70 Zeus Arrests: Financial Fraud Is Not The Business Of Individuals

A rash of arrests in the UK happened on Wednesday, culminating in formal charges being laid against 11 Eastern Europeans from all walks of life. In the US, meanwhile, Thursday also saw charges laid against 70 further East Europeans, who allegedly used Zeus to steal at least $3 million from US bank accounts.

The recent arrests in the US and the UK indicate that financial fraud is not the business of individuals. Behind these operations you can find groups of people which in many cases operate for larger organized crime groups. They have the money and the means to run large scale sustainable criminal online operations. As time goes by we’re seeing more groups which are larger, more efficient, and knowledgeable than before, and as a result much more successful. Zeus is being used around the world to attack individual customers, and big businesses are also being targeted, particularly in the US.

And it’s against this backdrop that Boodaei predicts that other cybercrime gangs are almost certainly operating in other countries around the world, perhaps in continental Europe, Canada and across the Asia-Pacific region, running parallel criminal operations to the Zeus gangs in the UK and the US.

However, recent successful arrests in the US and the UK show that law enforcement agencies, with the help of the banks, their customers, and the industry, are capable of tracking these people down and putting them behind bars. More efforts are needed for this promising start to become truly successful. Financial fraud can be stopped from spreading if financial organizations and customers continue to improve security and work with law enforcement to go after cyber criminals.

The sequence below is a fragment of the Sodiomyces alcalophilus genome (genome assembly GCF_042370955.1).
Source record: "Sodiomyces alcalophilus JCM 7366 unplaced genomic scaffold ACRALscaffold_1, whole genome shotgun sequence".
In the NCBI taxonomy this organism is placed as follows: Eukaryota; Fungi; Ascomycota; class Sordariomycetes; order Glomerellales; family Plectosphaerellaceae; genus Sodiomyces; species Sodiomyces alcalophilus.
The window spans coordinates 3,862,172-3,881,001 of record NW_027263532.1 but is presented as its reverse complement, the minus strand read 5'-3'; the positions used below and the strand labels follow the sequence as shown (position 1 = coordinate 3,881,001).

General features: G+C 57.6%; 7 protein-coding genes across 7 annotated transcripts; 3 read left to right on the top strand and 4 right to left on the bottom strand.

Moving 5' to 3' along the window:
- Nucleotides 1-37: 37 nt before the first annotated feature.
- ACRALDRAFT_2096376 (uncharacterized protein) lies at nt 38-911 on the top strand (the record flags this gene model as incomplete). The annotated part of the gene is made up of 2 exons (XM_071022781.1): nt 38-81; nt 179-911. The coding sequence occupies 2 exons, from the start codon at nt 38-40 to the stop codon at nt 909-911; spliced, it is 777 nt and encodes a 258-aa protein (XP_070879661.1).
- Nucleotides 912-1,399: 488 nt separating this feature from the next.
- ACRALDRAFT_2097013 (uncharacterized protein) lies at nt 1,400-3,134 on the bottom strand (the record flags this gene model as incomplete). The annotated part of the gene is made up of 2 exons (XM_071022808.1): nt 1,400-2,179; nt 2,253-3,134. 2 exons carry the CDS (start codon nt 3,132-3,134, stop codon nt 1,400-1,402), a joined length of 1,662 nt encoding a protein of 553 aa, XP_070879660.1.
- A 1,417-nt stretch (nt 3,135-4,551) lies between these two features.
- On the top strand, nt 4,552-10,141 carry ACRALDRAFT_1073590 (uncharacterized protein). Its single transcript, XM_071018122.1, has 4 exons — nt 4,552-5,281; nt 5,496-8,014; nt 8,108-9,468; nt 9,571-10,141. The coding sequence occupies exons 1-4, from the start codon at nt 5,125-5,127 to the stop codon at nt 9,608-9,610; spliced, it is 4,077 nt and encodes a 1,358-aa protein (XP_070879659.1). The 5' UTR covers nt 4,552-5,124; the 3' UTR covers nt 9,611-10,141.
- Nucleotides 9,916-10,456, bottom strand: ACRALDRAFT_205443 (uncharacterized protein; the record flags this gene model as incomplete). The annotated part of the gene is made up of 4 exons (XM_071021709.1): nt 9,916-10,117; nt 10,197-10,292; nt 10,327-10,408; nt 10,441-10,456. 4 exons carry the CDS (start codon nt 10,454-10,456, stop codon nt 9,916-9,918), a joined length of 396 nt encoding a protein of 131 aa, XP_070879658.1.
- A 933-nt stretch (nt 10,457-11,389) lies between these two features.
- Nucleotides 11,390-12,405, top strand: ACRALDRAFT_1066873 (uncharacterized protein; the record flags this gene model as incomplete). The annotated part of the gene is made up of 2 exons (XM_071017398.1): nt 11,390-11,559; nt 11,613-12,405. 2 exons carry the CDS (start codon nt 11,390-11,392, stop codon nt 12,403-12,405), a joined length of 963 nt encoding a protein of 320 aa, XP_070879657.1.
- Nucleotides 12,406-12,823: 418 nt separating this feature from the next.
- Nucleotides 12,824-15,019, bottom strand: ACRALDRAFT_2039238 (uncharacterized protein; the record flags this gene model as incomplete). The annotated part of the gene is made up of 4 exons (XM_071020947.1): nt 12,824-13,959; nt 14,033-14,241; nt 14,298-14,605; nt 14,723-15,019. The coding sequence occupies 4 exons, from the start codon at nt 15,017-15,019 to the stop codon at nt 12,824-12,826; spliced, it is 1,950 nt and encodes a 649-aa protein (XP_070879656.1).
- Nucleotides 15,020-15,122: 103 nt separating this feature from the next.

The arrests show that some of the criminal groups behind Zeus are doing a poor job in covering their tracks. This provides an excellent opportunity for the police, the banks, and their customers to join together and get more criminals behinds bars. The police and law enforcement agencies did a great job in tracing down this group and gathering information that can facilitate their arrest.

This is not a simple task and I’ve heard many people saying that this is almost impossible due to the level of sophistication from criminals and the complication of the justice system. However, this case and a few others that precede it show that this can be achieved.

The criminals’ servers were actually penetrated and a lot of evidence gathered from them. This shows that criminals are vulnerable. By running more operations like this and by the banks and other organizations investing effort in tracing fraudsters and not just blocking their activities, there is a good chance we can lower the volumes of attacks. Customers can take their banks’ advice and implement fraud prevention tools that provide valuable capabilities to banks in detecting and blocking these threats. By working together we can definitely stop this threat from growing.

SHARETweet about this on TwitterShare on LinkedInShare on FacebookShare on Google+Pin on PinterestDigg thisShare on RedditShare on TumblrShare on StumbleUponEmail this to someone

Prior to founding Trusteer, Mickey Boodaei co-founded and held the position of VP of EMEA sales for Imperva. Mickey grew sales from zero to 40% of company revenues in less than 18 months. Prior to that, Mickey was Imperva’s Vice President of Product Management and Technical Services. In this role, Mickey was responsible for defining and creating several category defining products in the fields of application and database security. Prior to Imperva, Mickey was founder and Chief Executive Officer of Edvice - an application and database security consulting group. Edvice provided advanced security services to major financial institutions including penetration testing, security architecture design and implementation of security features for Web-based applications. Mickey also served for six years as a security research engineer in the Israel Defense Forces. There, he worked on security design, penetration testing, and basic research in the fields of application and database security. He holds a B.Sc. degree from the Technion, Israel Institute of Technology, and an MBA from Ben-Gurion University.